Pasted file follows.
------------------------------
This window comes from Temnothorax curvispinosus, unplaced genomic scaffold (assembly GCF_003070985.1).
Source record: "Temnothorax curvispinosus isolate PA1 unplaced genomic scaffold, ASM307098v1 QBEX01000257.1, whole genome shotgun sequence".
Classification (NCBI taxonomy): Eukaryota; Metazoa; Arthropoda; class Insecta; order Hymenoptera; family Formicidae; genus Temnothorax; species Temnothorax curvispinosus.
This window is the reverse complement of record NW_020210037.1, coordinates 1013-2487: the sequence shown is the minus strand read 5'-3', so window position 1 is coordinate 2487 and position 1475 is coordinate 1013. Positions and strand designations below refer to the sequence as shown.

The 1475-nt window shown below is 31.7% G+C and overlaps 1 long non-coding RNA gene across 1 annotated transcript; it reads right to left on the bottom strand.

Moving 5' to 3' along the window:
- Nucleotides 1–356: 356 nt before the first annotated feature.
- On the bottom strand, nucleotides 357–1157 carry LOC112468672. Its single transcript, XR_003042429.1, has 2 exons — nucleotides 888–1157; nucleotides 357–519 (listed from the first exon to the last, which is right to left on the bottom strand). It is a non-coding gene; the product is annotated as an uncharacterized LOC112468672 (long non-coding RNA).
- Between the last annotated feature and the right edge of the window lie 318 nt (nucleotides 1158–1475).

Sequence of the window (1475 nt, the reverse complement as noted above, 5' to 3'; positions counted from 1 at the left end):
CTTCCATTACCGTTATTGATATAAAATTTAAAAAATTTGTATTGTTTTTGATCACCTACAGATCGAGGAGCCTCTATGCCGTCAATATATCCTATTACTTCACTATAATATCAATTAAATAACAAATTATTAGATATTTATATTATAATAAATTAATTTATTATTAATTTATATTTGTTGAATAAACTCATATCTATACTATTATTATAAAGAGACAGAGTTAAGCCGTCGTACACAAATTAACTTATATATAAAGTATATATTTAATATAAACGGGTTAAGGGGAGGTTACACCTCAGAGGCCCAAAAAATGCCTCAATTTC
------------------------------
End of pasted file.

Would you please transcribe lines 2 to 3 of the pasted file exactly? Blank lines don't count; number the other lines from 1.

Source record: "Temnothorax curvispinosus isolate PA1 unplaced genomic scaffold, ASM307098v1 QBEX01000257.1, whole genome shotgun sequence".
Classification (NCBI taxonomy): Eukaryota; Metazoa; Arthropoda; class Insecta; order Hymenoptera; family Formicidae; genus Temnothorax; species Temnothorax curvispinosus.